What is Depreciation?
We all know if you go out and buy a new car, over time it will lose value. In fact, with a car, once you drive it out of the garage and then try to resell it, you will not get the value you paid. This reduction in value is known as depreciation. So in essence, depreciation is the reduction in value of an asset over time due to wear and tear.
When a company or a business purchases an asset, such as a car or a piece of equipment, the cost is capitalized to the Statement of Financial Position. The full cost does not hit the Income statement in the period in which it was purchased. The reason for this is because an asset will give a company benefit over a period of time, not just in the period it was purchased.
Let’s Look at an Example.
Joe sets up a small recording studio. He purchases equipment on the first day to the value of $10,000. In his first year he has turnover of $12,000 and operating costs of $3,000. If Joe were to expense his equipment to the Income statement in the first year he would show a loss of $1,000.
|Year 1||Year 2|
The following year, Joe has a turnover again of $12,000 and operating costs of $3,000. Therefore he would show a profit of $9,000. That’s a sizable difference in profit and does not truly reflect the cost of the business. Joe is still using the same equipment in the second year. But the full cost was shown in the first year.
So what has Joe done wrong to see such a change in his profit from year 1 to year 2?
In Year 1 Joe should not expense his equipment to the Income statement. Instead the cost should be recorded in the Statement of Financial Position as an Asset. The cost of the equipment should be capitalized. Then cost should then be apportioned over the useful life of the asset. Joe knows that he will need to replace the equipment in 7 years, so the cost should be split over 7 years.
How to Calculate Depreciation
There are two methods for depreciation. Straight line depreciation and Reducing balance depreciation (also know as declining balance depreciation).
In this video you will learn how to calculate Straight line depreciation (please give it the thumbs up if you like it…..)
In this video you will learn how to calculate simple Reducing balance depreciation (please give it the thumbs up if you like it…..)
How does Depreciation Effect Profit
The annual depreciation charge effects the Income statement by the amount of depreciation charged to the depreciation expense account. It is a cost to the business and costs reduce profit.
In the example of reducing balance depreciation, the first year depreciation was 2,000. The Expenses would include this amount as it is a cost to the entity. In the second year the depreciation was 1,000, therefore the expenses would include this amount as a the cost to the entity. Each year the depreciation is reducing as the method used is the reducing balance method.
With the straight line method that was shown in the first video, the annual depreciation remained the same each year. So the cost to the business is 30,000 and this is accounted for in the income statement as an expense, reducing the profit.
How does Depreciation Effect Cash flow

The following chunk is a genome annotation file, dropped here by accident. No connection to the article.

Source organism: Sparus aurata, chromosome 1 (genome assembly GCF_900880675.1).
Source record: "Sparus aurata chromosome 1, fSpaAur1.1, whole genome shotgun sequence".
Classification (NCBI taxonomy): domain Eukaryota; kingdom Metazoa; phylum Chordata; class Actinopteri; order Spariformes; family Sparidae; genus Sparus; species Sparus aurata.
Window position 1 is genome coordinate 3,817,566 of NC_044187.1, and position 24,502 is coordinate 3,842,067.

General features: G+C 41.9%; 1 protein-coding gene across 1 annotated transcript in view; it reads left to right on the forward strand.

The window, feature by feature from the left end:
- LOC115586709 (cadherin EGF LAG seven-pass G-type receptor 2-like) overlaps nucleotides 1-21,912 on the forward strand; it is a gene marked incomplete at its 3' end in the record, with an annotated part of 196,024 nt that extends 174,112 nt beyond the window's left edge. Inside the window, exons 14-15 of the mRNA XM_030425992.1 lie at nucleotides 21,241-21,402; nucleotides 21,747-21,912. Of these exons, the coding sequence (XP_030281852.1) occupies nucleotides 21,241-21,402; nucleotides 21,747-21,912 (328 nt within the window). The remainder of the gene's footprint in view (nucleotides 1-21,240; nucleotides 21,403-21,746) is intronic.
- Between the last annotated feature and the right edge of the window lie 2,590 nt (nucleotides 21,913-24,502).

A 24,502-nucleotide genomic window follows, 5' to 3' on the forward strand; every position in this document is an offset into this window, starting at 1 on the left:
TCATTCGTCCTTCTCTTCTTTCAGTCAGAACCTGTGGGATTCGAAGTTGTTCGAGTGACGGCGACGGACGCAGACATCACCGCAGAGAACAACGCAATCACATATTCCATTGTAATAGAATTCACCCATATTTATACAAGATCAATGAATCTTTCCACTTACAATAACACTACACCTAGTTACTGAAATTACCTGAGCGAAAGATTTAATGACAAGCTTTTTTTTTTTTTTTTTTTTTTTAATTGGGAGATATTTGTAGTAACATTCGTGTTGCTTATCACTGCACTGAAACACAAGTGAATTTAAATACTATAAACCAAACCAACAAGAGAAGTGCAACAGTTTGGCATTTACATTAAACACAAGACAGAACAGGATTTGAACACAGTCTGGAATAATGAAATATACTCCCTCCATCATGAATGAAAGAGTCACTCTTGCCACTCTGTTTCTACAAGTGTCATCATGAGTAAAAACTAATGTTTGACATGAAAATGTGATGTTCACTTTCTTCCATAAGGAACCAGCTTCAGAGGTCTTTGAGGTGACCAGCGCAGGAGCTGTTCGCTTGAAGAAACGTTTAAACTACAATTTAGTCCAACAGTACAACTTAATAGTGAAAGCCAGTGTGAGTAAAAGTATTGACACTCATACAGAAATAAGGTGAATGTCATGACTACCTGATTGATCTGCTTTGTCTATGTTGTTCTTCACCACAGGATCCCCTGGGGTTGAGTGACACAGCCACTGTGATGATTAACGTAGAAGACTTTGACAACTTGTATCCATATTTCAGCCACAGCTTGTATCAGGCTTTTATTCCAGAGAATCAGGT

Profit does not equal cash, and expenses do not always effect cash flow. When looking at the Statement of Cash Flows, we first need to calculate Cash flow from Operating activities. To do this, began with Profit before taxation, and then adjustments in respect of non-cash transactions. Depreciation is a non cash transaction. No cash is exchanged, and the bank account is not touched, as we will see in the video ‘how is depreciation accounted for – The double entry’. The effect of this is that depreciation must be added back to the profit before taxation.
The amount that is added back in the statement of cash flows is the value that is charged to the income statement for that period. A common mistake made when preparing the statement of cash flows is the accumulated depreciation is entered. You need to remember that the accumulated depreciation amount is found in the balance sheet and represents the total depreciation on the asset from the date of purchase. Where as the depreciation in the Income statement reflects the cost in the period and the cash flow statement is also prepared for the period.
Next week I will show you how to depreciation is recorded and accounted for, including the double entry. Make sure you sign up to my newsletter so you don’t miss out on the video posts!
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Paula Guilfoyle CPA.
Paula is a Qualified CPA with over 15 years’ experience in the fields of Accountancy, Business Management,Process improvement, Internal Audit, Group accountant, Operations management and Training. All across a broad range of industries and sectors. Paula has been Key Speaker at many Accounting Events where her talks on Excel are received very positively. Taken from her experiences in Accounting and business fields, Paula also has Udemy courses and Curious lessons for those wishing to up skill, especially in the area of Spreadsheets, Bookkeeping and Accounting.
Now an E-learning Educator 5+ years, Paula also has a focus on E-learning, Online Teaching and Instructional Design. Drawn from her online teaching experience,Paula has a number of courses available to online teachers to help bridge the skills gap for those that teach or wish to teach online.
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